But the ports say they are working with terminal operators and the International Longshore and Warehouse Union (ILWU) to address the congestion that is limiting their ability to move Asian imports to the eastern half of the US.
Carriers this year have launched four new trans-Pacific services to the Northwest Seaport Alliance (NWSA) and two to Oakland as they attempt to relieve some of the pressure on the congested ports of Los Angeles and Long Beach.
Oakland's imports from Asia were up almost 32 per cent in the first four months of the year from the same period in 2020, and almost 26 per cent higher than the same period in pre-pandemic 2019, according to PIERS. The NWSA of Seattle and Tacoma saw volumes from Asia jump 40.3 per cent in January through April from a year ago, and 10.4 per cent from the same period in 2019.
'We're taking some of the edge off of the challenging situation in LA-Long Beach, but discretionary cargo is finding its way up the coast,' said John Wolfe, executive director of the NWSA.
Oakland is dealing with vessel bunching that now rivals the backlogs Los Angeles-Long Beach has dealt with since December. The number of vessels forced to wait at anchor for berthing space to open in Oakland is consistently above 20, and was at 25 on Thursday, according to the port.
Officials with the ILWU and the Pacific Maritime Association (PMA), which represents terminal operators, attribute the congestion primarily to a shortage of longshore labour.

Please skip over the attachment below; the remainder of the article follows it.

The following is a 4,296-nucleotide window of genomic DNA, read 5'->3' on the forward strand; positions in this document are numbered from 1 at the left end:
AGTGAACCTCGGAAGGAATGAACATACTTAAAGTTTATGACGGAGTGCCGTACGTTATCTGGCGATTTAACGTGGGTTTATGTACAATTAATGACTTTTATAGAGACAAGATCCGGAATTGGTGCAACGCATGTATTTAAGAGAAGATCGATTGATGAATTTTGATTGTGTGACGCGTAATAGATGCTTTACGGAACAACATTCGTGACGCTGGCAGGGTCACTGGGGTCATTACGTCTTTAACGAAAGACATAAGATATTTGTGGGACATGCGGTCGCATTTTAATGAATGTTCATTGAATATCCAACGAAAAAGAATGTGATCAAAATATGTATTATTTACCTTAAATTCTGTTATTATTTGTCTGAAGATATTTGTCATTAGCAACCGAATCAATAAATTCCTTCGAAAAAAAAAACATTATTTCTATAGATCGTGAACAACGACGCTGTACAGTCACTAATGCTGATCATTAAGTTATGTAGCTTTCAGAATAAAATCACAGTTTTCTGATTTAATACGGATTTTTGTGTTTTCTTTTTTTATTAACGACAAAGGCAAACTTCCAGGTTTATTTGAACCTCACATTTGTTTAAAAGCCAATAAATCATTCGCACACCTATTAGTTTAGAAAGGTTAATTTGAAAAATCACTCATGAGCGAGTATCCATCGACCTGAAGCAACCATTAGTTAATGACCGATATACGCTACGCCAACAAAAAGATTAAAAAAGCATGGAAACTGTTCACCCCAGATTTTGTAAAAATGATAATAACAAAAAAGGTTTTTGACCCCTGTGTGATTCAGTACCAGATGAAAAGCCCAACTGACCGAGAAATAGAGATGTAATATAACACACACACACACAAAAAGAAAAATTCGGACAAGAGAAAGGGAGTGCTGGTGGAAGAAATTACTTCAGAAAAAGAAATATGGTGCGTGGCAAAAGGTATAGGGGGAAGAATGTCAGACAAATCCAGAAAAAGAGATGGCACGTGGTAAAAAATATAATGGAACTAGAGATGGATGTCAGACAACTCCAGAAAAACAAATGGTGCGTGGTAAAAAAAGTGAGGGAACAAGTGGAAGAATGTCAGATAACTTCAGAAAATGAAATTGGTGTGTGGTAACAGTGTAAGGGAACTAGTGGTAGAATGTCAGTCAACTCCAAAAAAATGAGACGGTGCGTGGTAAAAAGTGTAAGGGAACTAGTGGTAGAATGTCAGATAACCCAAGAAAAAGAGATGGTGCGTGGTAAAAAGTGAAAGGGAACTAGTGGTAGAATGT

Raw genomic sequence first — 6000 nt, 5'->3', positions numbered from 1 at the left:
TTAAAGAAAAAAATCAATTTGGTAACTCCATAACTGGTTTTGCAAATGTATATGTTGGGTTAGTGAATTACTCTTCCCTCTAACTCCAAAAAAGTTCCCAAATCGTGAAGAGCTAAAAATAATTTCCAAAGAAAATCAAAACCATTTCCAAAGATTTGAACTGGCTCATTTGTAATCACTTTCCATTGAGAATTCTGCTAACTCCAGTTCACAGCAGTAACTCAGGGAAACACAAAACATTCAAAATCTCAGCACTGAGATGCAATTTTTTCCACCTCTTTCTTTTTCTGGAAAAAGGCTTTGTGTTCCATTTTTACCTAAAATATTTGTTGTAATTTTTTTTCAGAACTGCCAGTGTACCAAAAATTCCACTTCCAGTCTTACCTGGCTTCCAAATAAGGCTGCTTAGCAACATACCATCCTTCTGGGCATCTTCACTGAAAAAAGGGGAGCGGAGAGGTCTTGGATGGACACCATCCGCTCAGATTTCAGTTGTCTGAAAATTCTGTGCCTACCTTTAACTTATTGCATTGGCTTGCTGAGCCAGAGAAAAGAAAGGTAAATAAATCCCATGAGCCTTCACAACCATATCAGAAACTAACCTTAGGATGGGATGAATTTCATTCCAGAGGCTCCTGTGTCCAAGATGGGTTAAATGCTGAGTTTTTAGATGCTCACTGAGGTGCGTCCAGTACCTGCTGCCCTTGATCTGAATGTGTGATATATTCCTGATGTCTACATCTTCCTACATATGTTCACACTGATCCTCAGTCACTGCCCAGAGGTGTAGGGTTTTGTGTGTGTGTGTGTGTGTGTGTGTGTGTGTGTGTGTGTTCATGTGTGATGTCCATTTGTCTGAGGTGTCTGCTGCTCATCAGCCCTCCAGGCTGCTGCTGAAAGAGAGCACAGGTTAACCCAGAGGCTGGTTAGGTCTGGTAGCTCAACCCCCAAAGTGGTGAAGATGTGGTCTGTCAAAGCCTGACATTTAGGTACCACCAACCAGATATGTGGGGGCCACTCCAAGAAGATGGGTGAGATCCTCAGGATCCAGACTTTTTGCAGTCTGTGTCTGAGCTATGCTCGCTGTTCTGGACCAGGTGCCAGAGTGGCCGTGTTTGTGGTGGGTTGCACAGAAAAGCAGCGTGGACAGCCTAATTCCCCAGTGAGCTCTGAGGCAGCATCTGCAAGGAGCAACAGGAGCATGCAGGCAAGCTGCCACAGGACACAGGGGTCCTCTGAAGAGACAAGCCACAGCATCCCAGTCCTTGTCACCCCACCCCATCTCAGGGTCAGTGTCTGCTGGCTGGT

PMA President Jim McKenna said employers and the union in Oakland in recent weeks have hired 950 part-time workers, known as casuals, and have elevated 300 existing casuals to registered status, which allows them to be trained to handle the machines that lift and move containers within the terminal yards. The training process takes 30 to 60 days, Mr McKenna said.
Oakland got a boost in capacity recently after being granted certification to begin operating three new super post-Panamax cranes that arrived at Oakland International Container Terminal (OICT) in January. For the past four months, the berth and section of the facility where the cranes were being installed and tested had been idled.
'Only four of the five berths at OICT had been working. As of [Thursday night] all berths will be. This is adding 20 per cent of berth space at OICT,' Bryan Brandes, the Port of Oakland's maritime director said.
In the Pacific Northwest, Terminal 18 (T-18), the NWSA's largest container terminal, has been operating at full capacity, and inbound containers cannot be vacated quickly enough for the terminal to discharge more containers from the vessels, Mr Wolfe said.
'When you reach that point, you have to first remove containers from the terminal to add more containers,' he said.
SSA Marine operates T-18, as well as Terminal 5 (T-5), which is under renovation and has unused yard space that will not be back in service until the terminal is opened in January. To relieve some of the pressure, SSA is draying inbound containers from T-18 and storing them at T-5, Mr Wolfe said. Terminal 46 in Seattle also has some unused acreage that is being prepared for container storage, he said.
In addition, port staff are encouraging terminal operators in Seattle and Tacoma to extend their gate hours for trucks by starting earlier, working later, and running Saturday gates as needed.
The NWSA is also working with the railroads to look at establishing rail hubs in eastern Washington to handle agricultural exports. They are studying the feasibility of having short-line rail carriers shuttle the export loads to the port, thereby relieving some of the pressure on the Union Pacific and BNSF railroads, he said.